Two San Diego County natives, both honors graduates of local high schools with plans to transfer to San Diego universities from community college, were officially seated Tuesday as new student trustees on the Grossmont-Cuyamaca Community College District Governing Board.
The student trustees, who are elected by their peers as non-voting board members, are Grossmont College student Brandon Vivero, and Cuyamaca College student Kyrie Macogay. The pair took their oaths of office for the one-year term at Tuesday night’s board meeting at Grossmont College.
“We value our student trustees for their very important role as the student voice on the board,” Governing Board President Bill Garrett said. “The board appreciates the input the student representatives provide as we consider new policies and initiatives to guide the direction of the college district.”
Addressing students’ struggles
Vivero, a sociology major at Grossmont College, came to the campus in fall 2013 after graduating with honors the same year from Mar Vista High School in Imperial Beach. His future plans are to obtain a master’s from San Diego State University, become a college counselor and ultimately to obtain a doctorate.
When first arriving at Grossmont College, the National City native had plans to pursue an education in engineering. But after connecting with Extended Opportunity Programs and Services (EOPS), a state-funded student support services program for educationally and economically disadvantaged students, Vivero discovered a passion for helping fellow students overcome barriers to higher education.
His own experience going through the EOPS Summer Institute Program to successfully make the transition from high school to college opened his eyes to the value of getting a head start to prepare for the rigors of higher education. Since then, his involvement in several campus clubs, including the EOPS Club, the Latino Alliance, Dreamers Movement, HOLA Club, and Associated Students of Grossmont College, Inc., as well as his efforts as a community ambassador for Grossmont College, convinced him that helping students was his true calling.
As a child of divorced parents, Vivero said his childhood years were difficult, marked by poverty and upheaval. He lived primarily with his mother as a youngster, crossing the border on weekends to stay with his father, who lives in Tijuana.
His early years were spent moving with his mother from place to place in typically crime-ridden neighborhoods, but he said her nurturing and the values of hard work and education instilled in him by his father kept him on the straight and narrow.
“I remember moving so many times from house to house when I was small, approximately 15 different places,” he said.
Moving to Tijuana to live with his father once he started middle school provided a modicum of stability, but he faced another obstacle in getting to and from school, a 2 ½-hour ordeal each way, walking and riding the bus.
Vivero said his own hardships have given him insight into challenges faced by many students from underserved communities and he wants to do what he can as a student trustee to provide support and mentoring.
“I have seen so many students struggle to achieve their goals and being an EOPS student, I know the hardships of overcoming obstacles,” he said. “My goal as a trustee is to ensure that students who are struggling because of extenuating circumstances get support.”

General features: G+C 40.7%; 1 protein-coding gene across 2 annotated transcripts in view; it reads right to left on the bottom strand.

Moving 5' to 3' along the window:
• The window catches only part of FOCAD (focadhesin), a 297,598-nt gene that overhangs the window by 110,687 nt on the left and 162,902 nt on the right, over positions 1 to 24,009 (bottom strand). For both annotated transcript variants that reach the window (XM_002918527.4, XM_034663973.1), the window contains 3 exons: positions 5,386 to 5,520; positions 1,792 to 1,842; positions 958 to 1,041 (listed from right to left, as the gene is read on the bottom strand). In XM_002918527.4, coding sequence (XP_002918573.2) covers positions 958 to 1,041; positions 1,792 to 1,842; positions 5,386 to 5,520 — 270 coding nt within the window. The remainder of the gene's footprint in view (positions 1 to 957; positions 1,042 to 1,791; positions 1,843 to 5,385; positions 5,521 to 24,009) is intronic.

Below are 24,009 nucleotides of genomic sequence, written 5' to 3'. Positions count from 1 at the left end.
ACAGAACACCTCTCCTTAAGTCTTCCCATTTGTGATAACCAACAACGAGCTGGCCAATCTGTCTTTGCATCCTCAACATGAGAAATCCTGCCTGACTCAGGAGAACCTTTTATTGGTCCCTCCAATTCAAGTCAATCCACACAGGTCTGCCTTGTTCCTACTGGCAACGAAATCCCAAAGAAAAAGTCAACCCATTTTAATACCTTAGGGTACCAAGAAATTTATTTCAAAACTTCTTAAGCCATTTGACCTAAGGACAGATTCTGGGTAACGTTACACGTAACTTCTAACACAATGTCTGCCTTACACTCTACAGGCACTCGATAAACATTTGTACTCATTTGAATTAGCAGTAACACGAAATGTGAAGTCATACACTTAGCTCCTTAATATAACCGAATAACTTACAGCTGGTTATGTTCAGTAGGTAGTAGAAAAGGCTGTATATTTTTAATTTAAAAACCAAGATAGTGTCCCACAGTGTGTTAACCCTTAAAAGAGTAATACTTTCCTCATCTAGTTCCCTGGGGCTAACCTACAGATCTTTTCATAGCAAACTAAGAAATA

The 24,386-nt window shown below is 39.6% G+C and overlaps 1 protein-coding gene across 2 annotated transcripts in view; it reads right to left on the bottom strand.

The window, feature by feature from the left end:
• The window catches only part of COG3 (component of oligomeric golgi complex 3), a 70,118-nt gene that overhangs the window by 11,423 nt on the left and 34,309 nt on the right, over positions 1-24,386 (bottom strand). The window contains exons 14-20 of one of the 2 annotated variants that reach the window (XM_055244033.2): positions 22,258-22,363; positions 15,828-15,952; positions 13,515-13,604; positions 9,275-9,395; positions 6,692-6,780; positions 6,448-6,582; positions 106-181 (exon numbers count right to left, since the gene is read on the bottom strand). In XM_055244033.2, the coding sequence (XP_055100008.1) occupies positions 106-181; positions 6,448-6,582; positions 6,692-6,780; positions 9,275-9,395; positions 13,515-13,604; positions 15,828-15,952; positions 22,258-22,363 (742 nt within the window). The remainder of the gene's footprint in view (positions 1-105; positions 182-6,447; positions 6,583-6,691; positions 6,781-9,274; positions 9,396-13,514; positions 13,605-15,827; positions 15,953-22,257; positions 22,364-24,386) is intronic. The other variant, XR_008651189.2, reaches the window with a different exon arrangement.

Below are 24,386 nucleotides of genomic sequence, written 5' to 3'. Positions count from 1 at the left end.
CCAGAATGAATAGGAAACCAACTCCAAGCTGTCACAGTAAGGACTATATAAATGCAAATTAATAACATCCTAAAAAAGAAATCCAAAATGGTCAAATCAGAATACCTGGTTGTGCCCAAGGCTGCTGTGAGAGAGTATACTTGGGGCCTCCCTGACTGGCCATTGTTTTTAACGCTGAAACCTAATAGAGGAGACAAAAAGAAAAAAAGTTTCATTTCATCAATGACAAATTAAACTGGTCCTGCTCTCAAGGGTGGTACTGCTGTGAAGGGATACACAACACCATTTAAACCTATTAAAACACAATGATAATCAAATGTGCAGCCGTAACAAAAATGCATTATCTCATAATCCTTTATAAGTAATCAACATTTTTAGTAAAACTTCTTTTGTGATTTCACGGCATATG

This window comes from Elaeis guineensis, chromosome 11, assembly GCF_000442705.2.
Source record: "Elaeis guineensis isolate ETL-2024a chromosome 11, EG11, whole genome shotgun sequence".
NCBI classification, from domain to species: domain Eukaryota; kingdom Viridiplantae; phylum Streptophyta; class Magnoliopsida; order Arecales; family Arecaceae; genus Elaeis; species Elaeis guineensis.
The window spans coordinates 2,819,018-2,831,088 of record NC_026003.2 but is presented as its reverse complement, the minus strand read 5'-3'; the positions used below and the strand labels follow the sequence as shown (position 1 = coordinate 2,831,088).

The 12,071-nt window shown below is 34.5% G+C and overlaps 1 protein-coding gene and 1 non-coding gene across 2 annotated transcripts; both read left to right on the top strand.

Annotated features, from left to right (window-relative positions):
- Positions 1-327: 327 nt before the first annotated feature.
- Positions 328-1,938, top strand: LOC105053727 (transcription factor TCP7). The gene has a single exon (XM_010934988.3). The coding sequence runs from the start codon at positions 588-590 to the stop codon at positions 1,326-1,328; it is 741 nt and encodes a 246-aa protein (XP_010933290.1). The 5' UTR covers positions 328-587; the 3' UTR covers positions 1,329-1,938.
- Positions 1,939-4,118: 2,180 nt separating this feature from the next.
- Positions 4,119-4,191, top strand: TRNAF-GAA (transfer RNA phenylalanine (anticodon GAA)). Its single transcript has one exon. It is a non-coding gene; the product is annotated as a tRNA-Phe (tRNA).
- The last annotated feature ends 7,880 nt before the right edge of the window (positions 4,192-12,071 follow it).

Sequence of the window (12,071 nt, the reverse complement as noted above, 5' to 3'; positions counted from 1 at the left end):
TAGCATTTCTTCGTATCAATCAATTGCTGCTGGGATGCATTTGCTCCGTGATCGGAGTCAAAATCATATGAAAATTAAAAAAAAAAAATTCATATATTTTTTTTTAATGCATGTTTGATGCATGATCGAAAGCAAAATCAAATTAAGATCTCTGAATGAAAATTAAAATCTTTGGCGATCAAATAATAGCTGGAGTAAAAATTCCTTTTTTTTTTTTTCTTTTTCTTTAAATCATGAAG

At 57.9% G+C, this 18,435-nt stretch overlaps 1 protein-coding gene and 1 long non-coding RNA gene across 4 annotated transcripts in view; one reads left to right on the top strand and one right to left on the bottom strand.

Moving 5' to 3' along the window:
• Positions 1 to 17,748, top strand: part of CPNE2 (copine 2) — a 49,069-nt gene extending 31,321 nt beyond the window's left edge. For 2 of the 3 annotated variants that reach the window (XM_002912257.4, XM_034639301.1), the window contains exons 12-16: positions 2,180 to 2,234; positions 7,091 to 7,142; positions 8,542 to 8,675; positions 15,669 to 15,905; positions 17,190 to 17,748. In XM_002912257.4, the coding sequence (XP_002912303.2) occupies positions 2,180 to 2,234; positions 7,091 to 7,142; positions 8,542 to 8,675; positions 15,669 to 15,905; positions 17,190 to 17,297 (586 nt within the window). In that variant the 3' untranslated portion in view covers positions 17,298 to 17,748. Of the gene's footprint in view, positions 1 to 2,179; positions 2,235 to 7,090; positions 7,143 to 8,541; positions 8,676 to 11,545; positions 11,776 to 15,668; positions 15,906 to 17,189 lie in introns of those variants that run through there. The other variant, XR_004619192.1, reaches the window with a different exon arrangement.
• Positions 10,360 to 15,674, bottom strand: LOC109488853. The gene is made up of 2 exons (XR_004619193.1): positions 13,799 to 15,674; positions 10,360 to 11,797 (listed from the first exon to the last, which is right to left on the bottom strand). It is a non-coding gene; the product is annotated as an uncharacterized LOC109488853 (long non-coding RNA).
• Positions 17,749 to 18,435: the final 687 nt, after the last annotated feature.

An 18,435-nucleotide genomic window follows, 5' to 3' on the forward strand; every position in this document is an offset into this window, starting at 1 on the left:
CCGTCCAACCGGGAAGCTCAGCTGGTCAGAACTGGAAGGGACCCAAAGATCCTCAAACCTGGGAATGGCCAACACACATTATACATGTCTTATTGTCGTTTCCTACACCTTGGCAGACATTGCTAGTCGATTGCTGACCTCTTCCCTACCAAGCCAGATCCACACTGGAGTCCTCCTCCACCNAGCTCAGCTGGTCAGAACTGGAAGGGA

Bridging the gap
Kyrie Macogay (“KY-ree MAC-o-guy”), a biology major at Cuyamaca College since 2015, hopes to transfer to UC San Diego to continue her studies in biology. Her professional goals are to work in the veterinary field and possibly focus on animal research. Her interest in student government led to her becoming a senator with the Associated Student Government of Cuyamaca College in 2016, and this year, she decided to expand her involvement as a student trustee.
“I also feel that communication between the student body and the administrative body can be improved, so I hope to bridge the gap between them,” she said.
The 2015 honors graduate from Monte Vista High School also said that as a student trustee, she would like to address parking lot security and with the help of ASGCC, establish a food pantry for needy students.
“ASGCC has had opportunity drawings for things like backpacks and other school supplies and there has been mention of textbook vouchers to help with the expense of books,” Macogay said. “I would like to pursue these types of projects.”
She hopes students feel welcome to drop by her office in the student center to share their thoughts and concerns.
“I hope that students come to see it as a safe space,” she said. “I’m all in for students to speak their minds on what goes on around the campus.”
The San Diego native lives in Spring Valley with her parents and two sisters, including a twin who also attends Cuyamaca College. Acquiring higher education is family tradition, with both her parents having attended college in their native Philippines and her oldest sister graduating from San Diego State University.
Wanting to escape the grinding poverty of their homeland, her parents immigrated to the United States, where her father joined the Navy. Both English and Tagalog is spoken at home and Filipino cuisine is a family favorite.
A menagerie of pets that Macogay describes as part of the family also share the home – a Saint Bernard, a lab mix, a cat, goldfish and tropical fish.
Like the solace she finds at home, Macogay values the close-knit atmosphere at Cuyamaca College.
“What I like about Cuyamaca is that there are so many people you can be friends with,” she said. “Friends help you get through the tribulations of colleges because they can always cheer you up.”